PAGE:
“Entertaining is not about perfection; it’s about connection.”
Sometimes a table comes together on its own, drawing its inspiration from what is already there.
The runner that was under the centerpiece is replaced with loosely woven placemats in a fiery orange, a perfect complement to those same tones in the arrangement. I love their randomness which remind me of an unfinished bird nest.
Staying right with the developing color scheme are these napkins tucked into pewter napkin rings. I have longed for sterling silver figureals, but they have gotten very pricey, so these much less expensive ones are a good substitute. Each of the eight I have is a different shape which makes them a very fun addition to the table.
I had thought to use black dishes, but when I opened the cabinet, these wonderful plates jumped right out. They are so right for a fall table, and I am reminded of the special thoughtfulness of the friend who brought them.
With the table appearing so warm, comfort food is a natural for the evening meal. I had gotten lobster from my lobster guy earlier, so I decided to make a new version of the lobster pot pie that you can find here. It is such fun to see how many different ways lobster can be used as a main ingredient, and I can tell you anything with lobster is good. See how you think this sounds.
4 T unsalted butter
1/2 pound mushrooms (I combine several types)
1/3 cup minced shallots
1/4 cup sherry
2 T flour
1 1/2 cups seafood stock
1 cup milk
1 cup heavy cream
1/2 cup frozen green peas
1/2 t salt
1/4 t freshly grated nutmeg
1/4 t cayenne pepper
1 T Herbes de Provence
1 pound cooked lobster meat, cut into bite-size pieces
2 T chopped chives
1 sheet frozen puff pastry, thawed
1 egg yolk, lightly beaten and mixed with 2 tablespoons water
In a heavy saucepan, melt the butter over medium-high heat. Add the mushrooms and cook, stirring, about 5 minutes. Add the shallots and cook until softened, about 1 minute. Add the sherry and cook until it is almost completely evaporated. Sprinkle the flour over the top of the mushrooms and shallots, stir to combine well, and cook for 2 minutes. Add the seafood stock and milk, and whisk until smooth. Continue to cook until thickened. Add the heavy cream, green peas, salt, nutmeg, cayenne pepper, and Herbes de Provence and cook for 15 minutes, until sauce is thick enough to coat the back of a spoon and the flavors have come together. Set aside until cooled. Add the lobster meat and chives. Refrigerate until thoroughly chilled, then divide lobster mixture evenly among four 12-ounce ramekins or 6″ skillets.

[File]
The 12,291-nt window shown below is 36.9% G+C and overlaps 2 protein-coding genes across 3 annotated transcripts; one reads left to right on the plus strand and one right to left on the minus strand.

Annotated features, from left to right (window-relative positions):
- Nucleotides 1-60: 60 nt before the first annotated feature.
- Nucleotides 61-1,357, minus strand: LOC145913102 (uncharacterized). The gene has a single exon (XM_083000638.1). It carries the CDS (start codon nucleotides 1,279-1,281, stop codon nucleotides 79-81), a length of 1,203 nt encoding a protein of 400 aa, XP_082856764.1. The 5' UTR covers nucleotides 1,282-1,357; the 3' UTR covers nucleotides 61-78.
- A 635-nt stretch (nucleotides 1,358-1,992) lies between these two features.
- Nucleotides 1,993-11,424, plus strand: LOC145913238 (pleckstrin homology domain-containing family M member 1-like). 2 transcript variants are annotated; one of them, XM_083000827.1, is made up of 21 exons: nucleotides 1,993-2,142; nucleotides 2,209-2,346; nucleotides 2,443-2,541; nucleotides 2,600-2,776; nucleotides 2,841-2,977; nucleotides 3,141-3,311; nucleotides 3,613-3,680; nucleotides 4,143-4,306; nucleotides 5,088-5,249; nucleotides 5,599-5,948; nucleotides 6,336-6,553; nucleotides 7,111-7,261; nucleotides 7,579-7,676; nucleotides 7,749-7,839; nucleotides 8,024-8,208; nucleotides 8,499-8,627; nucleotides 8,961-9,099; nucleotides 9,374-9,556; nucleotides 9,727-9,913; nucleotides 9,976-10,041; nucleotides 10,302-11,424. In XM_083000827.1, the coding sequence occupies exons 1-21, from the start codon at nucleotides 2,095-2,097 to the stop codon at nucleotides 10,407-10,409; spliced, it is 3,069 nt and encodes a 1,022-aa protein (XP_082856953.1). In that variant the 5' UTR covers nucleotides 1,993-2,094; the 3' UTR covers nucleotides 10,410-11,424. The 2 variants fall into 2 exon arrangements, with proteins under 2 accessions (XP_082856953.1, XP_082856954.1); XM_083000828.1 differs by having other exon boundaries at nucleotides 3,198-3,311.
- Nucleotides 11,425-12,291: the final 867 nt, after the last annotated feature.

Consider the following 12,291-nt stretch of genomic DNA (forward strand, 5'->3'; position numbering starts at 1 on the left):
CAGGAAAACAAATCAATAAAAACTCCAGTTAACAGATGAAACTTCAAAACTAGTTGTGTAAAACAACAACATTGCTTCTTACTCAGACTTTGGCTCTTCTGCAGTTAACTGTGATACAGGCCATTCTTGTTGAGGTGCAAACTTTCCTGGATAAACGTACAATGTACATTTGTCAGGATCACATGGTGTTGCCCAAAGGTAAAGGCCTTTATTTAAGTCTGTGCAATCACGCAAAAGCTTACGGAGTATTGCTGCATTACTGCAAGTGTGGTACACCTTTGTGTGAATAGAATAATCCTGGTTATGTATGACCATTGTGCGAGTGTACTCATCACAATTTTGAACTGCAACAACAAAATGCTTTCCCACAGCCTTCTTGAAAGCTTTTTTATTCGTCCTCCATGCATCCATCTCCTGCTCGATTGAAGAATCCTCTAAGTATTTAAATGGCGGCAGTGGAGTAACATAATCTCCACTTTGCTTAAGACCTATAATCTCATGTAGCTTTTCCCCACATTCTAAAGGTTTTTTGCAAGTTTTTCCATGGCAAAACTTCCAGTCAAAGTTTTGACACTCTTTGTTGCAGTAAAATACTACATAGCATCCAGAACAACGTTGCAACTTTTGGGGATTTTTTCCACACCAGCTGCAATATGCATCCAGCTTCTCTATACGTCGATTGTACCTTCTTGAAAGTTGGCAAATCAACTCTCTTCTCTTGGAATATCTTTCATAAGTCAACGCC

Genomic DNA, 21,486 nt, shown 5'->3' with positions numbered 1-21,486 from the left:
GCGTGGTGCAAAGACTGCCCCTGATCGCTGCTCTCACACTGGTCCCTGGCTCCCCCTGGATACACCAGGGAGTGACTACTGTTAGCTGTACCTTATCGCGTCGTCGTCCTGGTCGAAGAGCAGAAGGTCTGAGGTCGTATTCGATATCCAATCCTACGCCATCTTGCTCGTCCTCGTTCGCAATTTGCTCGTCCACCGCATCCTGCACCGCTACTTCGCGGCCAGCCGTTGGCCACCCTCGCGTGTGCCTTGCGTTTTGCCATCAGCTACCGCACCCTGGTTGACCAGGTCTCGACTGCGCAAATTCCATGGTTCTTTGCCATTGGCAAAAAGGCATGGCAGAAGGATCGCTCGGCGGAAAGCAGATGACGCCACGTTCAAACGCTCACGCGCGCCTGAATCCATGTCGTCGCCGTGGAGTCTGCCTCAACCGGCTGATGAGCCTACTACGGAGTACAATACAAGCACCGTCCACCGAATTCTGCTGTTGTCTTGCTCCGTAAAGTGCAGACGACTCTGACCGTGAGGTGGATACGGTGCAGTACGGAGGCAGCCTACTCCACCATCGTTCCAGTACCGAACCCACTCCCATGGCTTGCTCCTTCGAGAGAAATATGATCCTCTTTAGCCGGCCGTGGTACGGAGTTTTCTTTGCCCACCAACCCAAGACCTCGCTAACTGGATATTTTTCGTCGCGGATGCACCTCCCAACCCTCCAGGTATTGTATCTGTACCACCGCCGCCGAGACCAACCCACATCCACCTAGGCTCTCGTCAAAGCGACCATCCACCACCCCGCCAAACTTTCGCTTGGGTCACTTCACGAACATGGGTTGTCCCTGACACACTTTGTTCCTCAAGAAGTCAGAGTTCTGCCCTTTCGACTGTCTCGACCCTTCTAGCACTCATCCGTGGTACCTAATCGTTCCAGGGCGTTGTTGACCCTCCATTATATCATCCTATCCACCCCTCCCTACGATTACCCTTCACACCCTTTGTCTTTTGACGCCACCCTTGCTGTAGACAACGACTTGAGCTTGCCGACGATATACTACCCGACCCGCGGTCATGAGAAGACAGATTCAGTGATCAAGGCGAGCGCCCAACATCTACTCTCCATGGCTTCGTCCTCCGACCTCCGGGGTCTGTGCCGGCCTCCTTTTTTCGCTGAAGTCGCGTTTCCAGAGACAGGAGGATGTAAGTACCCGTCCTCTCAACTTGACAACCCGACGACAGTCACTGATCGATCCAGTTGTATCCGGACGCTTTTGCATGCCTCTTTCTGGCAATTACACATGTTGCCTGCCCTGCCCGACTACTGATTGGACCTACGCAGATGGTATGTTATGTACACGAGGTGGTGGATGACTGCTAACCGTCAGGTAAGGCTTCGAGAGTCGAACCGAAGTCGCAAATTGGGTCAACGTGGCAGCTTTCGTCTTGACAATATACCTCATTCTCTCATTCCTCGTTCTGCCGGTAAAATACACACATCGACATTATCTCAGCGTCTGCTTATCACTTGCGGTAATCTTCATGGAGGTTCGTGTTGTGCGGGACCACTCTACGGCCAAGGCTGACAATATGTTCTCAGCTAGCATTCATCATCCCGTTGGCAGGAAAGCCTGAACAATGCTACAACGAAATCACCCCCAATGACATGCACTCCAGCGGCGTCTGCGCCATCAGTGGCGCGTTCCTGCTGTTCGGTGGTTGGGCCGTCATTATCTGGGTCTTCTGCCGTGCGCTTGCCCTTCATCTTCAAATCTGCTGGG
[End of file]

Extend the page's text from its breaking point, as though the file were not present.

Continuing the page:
Preheat the oven to 400 degrees F.
On a lightly floured work surface, roll puff pastry to a thickness of 1/8-inch. Cut the pastry into circles 3/4-inch larger than the diameter of the ramekins. Transfer the dough rounds to the top of the ramekins and press the edges around the top of the dishes. Lightly brush the top of the pastry with some of the egg yolk mixture. Cut slits in the center of the pastry to allow steam to escape.
Bake for 20 to 25 minutes, or until pastry is puffed and golden brown and sauce is bubbling hot.
I like using individual serving dishes for this, but it works just as well to use a regular baking dish or casserole. Believe it or not, it doesn’t take long to put the lobster pot pie together, especially if you are using prepared lobster. If you don’t have easy access to lobster as I do here in Maine, shrimp or crabmeat would work just as well. No matter what your seafood choice, the result is sure to be tasty.